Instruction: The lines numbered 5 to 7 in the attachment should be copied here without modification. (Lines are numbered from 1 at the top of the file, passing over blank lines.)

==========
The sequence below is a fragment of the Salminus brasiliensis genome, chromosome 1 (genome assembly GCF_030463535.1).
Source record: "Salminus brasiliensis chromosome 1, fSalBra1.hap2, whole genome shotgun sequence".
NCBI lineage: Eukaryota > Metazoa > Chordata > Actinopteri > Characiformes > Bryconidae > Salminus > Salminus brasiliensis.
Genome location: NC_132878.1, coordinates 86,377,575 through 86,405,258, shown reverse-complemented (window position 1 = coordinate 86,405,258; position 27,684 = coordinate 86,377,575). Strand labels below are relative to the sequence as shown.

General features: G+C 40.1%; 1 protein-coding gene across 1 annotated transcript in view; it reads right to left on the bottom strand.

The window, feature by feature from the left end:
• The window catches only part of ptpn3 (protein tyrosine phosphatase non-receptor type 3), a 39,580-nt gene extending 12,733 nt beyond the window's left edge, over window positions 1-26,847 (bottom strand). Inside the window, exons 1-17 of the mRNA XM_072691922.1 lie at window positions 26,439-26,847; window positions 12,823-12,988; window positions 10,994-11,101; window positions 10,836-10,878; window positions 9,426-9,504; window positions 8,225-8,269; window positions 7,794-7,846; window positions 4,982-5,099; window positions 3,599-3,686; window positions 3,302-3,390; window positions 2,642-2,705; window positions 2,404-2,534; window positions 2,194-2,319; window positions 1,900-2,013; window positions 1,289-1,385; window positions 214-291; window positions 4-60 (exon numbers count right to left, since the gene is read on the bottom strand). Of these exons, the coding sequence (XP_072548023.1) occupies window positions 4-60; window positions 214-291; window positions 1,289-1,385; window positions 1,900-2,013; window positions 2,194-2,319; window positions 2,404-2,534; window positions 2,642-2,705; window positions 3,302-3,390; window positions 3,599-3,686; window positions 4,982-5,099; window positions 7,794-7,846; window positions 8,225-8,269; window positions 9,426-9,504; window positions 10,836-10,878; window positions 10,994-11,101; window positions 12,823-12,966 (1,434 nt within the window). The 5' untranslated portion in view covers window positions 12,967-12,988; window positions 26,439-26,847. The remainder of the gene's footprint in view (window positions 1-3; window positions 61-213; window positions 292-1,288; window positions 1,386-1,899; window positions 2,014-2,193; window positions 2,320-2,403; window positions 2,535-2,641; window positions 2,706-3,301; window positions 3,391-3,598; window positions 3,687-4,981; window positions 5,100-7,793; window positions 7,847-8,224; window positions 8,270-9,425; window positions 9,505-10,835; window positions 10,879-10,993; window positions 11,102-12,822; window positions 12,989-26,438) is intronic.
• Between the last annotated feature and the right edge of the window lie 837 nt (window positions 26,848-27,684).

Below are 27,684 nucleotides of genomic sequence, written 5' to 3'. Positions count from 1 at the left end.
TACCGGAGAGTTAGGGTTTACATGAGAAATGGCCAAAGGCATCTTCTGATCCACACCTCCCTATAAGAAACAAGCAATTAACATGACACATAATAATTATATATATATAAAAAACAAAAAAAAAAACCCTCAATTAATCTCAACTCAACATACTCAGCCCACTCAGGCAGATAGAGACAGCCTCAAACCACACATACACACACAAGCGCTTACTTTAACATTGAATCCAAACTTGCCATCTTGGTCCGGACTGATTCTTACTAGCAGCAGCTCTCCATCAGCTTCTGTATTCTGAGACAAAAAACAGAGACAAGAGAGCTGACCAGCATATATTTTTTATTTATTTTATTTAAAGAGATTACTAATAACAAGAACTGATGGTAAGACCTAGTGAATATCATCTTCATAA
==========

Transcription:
General features: G+C 40.1%; 1 protein-coding gene across 1 annotated transcript in view; it reads right to left on the bottom strand.

The window, feature by feature from the left end:
• The window catches only part of ptpn3 (protein tyrosine phosphatase non-receptor type 3), a 39,580-nt gene extending 12,733 nt beyond the window's left edge, over window positions 1-26,847 (bottom strand). Inside the window, exons 1-17 of the mRNA XM_072691922.1 lie at window positions 26,439-26,847; window positions 12,823-12,988; window positions 10,994-11,101; window positions 10,836-10,878; window positions 9,426-9,504; window positions 8,225-8,269; window positions 7,794-7,846; window positions 4,982-5,099; window positions 3,599-3,686; window positions 3,302-3,390; window positions 2,642-2,705; window positions 2,404-2,534; window positions 2,194-2,319; window positions 1,900-2,013; window positions 1,289-1,385; window positions 214-291; window positions 4-60 (exon numbers count right to left, since the gene is read on the bottom strand). Of these exons, the coding sequence (XP_072548023.1) occupies window positions 4-60; window positions 214-291; window positions 1,289-1,385; window positions 1,900-2,013; window positions 2,194-2,319; window positions 2,404-2,534; window positions 2,642-2,705; window positions 3,302-3,390; window positions 3,599-3,686; window positions 4,982-5,099; window positions 7,794-7,846; window positions 8,225-8,269; window positions 9,426-9,504; window positions 10,836-10,878; window positions 10,994-11,101; window positions 12,823-12,966 (1,434 nt within the window). The 5' untranslated portion in view covers window positions 12,967-12,988; window positions 26,439-26,847. The remainder of the gene's footprint in view (window positions 1-3; window positions 61-213; window positions 292-1,288; window positions 1,386-1,899; window positions 2,014-2,193; window positions 2,320-2,403; window positions 2,535-2,641; window positions 2,706-3,301; window positions 3,391-3,598; window positions 3,687-4,981; window positions 5,100-7,793; window positions 7,847-8,224; window positions 8,270-9,425; window positions 9,505-10,835; window positions 10,879-10,993; window positions 11,102-12,822; window positions 12,989-26,438) is intronic.